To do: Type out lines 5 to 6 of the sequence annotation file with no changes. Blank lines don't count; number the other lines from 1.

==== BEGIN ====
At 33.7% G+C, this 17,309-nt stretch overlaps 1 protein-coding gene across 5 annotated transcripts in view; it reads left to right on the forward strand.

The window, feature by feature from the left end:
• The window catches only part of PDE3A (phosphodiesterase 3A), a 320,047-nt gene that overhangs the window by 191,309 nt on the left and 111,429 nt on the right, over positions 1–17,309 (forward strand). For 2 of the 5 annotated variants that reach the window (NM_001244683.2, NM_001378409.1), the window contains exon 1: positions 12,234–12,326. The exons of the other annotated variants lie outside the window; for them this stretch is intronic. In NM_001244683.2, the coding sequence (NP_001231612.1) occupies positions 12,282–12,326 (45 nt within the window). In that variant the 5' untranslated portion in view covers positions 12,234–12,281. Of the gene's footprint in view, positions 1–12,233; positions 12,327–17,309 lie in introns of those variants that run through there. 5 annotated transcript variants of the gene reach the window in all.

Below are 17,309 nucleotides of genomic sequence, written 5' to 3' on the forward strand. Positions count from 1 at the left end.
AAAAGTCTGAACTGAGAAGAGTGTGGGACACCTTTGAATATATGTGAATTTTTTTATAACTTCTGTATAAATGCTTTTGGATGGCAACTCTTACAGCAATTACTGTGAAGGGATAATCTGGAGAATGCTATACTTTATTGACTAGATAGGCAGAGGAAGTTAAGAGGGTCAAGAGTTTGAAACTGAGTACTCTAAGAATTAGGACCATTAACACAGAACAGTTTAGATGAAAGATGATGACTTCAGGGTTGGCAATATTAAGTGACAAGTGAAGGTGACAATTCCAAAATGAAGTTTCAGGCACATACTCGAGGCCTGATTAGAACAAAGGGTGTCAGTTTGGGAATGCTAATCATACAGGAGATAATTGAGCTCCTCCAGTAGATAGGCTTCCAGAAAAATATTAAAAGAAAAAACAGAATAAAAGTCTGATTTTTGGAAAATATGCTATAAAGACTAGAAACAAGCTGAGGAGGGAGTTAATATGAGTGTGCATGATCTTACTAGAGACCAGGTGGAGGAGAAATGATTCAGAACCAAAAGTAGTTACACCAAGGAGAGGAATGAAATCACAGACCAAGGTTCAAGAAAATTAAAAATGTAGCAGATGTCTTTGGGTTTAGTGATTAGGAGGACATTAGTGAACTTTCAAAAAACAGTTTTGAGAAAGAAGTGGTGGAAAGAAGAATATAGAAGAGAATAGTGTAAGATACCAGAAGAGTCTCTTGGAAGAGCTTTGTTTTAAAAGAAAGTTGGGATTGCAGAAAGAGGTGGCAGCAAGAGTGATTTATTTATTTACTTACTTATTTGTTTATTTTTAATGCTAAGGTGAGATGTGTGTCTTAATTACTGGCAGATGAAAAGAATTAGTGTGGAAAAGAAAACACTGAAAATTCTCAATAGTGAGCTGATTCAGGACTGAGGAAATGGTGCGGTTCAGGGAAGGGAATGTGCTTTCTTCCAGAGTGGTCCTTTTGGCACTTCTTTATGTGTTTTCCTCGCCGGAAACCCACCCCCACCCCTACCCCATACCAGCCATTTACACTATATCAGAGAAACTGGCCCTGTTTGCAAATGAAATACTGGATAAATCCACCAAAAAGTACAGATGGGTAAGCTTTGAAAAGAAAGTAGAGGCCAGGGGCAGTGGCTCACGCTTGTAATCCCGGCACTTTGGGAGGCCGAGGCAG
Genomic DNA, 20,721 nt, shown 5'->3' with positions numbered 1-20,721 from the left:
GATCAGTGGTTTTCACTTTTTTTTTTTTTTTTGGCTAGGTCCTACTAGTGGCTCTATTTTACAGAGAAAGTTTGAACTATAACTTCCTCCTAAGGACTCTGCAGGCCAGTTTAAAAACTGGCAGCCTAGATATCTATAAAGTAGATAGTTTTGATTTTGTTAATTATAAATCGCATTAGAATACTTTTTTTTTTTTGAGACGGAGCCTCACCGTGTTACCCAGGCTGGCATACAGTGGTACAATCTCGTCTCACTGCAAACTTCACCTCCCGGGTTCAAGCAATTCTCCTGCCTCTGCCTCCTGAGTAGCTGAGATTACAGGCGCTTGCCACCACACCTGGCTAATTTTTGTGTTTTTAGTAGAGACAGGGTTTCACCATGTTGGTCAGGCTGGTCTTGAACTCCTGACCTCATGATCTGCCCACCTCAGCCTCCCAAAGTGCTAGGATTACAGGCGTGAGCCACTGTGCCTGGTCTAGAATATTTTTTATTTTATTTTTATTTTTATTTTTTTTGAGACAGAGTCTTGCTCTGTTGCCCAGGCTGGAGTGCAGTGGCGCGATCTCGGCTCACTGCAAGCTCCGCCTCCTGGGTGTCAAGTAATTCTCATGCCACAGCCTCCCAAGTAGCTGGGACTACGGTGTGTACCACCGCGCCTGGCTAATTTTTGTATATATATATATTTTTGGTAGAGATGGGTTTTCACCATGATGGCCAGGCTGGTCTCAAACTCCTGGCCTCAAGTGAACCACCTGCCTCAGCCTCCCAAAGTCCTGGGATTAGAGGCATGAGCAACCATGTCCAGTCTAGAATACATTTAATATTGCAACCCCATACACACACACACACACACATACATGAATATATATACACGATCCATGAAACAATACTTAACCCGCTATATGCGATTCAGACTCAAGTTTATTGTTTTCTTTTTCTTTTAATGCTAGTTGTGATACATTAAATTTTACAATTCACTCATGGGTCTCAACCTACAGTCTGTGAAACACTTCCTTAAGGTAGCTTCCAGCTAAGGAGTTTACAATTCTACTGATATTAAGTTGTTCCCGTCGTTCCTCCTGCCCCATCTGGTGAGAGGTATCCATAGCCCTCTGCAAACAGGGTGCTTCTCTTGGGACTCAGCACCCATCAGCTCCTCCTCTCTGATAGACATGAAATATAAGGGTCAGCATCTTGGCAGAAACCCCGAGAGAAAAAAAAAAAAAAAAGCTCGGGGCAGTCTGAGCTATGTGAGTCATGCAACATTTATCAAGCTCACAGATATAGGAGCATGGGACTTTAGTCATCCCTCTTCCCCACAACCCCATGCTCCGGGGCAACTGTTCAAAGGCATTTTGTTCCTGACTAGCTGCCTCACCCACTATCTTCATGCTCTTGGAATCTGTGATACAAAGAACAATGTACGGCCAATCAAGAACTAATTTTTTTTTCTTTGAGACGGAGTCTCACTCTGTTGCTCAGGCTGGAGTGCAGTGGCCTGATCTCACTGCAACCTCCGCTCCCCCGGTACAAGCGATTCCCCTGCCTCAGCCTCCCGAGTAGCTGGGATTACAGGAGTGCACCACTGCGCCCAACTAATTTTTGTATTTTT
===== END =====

AAAAGTCTGAACTGAGAAGAGTGTGGGACACCTTTGAATATATGTGAATTTTTTTATAACTTCTGTATAAATGCTTTTGGATGGCAACTCTTACAGCAATTACTGTGAAGGGATAATCTGGAGAATGCTATACTTTATTGACTAGATAGGCAGAGGAAGTTAAGAGGGTCAAGAGTTTGAAACTGAGTACTCTAAGAATTAGGACCATTAACACAGAACAGTTTAGATGAAAGATGATGACTTCAGGGTTGGCAATATTAAGTGACAAGTGAAGGTGACAATTCCAAAATGAAGTTTCAGGCACATACTCGAGGCCTGATTAGAACAAAGGGTGTCAGTTTGGGAATGCTAATCATACAGGAGATAATTGAGCTCCTCCAGTAGATAGGCTTCCAGAAAAATATTAAAAGAAAAAACAGAATAAAAGTCTGATTTTTGGAAAATATGCTATAAAGACTAGAAACAAGCTGAGGAGGGAGTTAATATGAGTGTGCATGATCTTACTAGAGACCAGGTGGAGGAGAAATGATTCAGAACCAAAAGTAGTTACACCAAGGAGAGGAATGAAATCACAGACCAAGGTTCAAGAAAATTAAAAATGTAGCAGATGTCTTTGGGTTTAGTGATTAGGAGGACATTAGTGAACTTTCAAAAAACAGTTTTGAGAAAGAAGTGGTGGAAAGAAGAATATAGAAGAGAATAGTGTAAGATACCAGAAGAGTCTCTTGGAAGAGCTTTGTTTTAAAAGAAAGTTGGGATTGCAGAAAGAGGTGGCAGCAAGAGTGATTTATTTATTTACTTACTTATTTGTTTATTTTTAATGCTAAGGTGAGATGTGTGTCTTAATTACTGGCAGATGAAAAGAATTAGTGTGGAAAAGAAAACACTGAAAATTCTCAATAGTGAGCTGATTCAGGACTGAGGAAATGGTGCGGTTCAGGGAAGGGAATGTGCTTTCTTCCAGAGTGGTCCTTTTGGCACTTCTTTATGTGTTTTCCTCGCCGGAAACCCACCCCCACCCCTACCCCATACCAGCCATTTACACTATATCAGAGAAACTGGCCCTGTTTGCAAATGAAATACTGGATAAATCCACCAAAAAGTACAGATGGGTAAGCTTTGAAAAGAAAGTAGAGGCCAGGGGCAGTGGCTCACGCTTGTAATCCCGGCACTTTGGGAGGCCGAGGCAG
Genomic DNA, 20,721 nt, shown 5'->3' with positions numbered 1-20,721 from the left: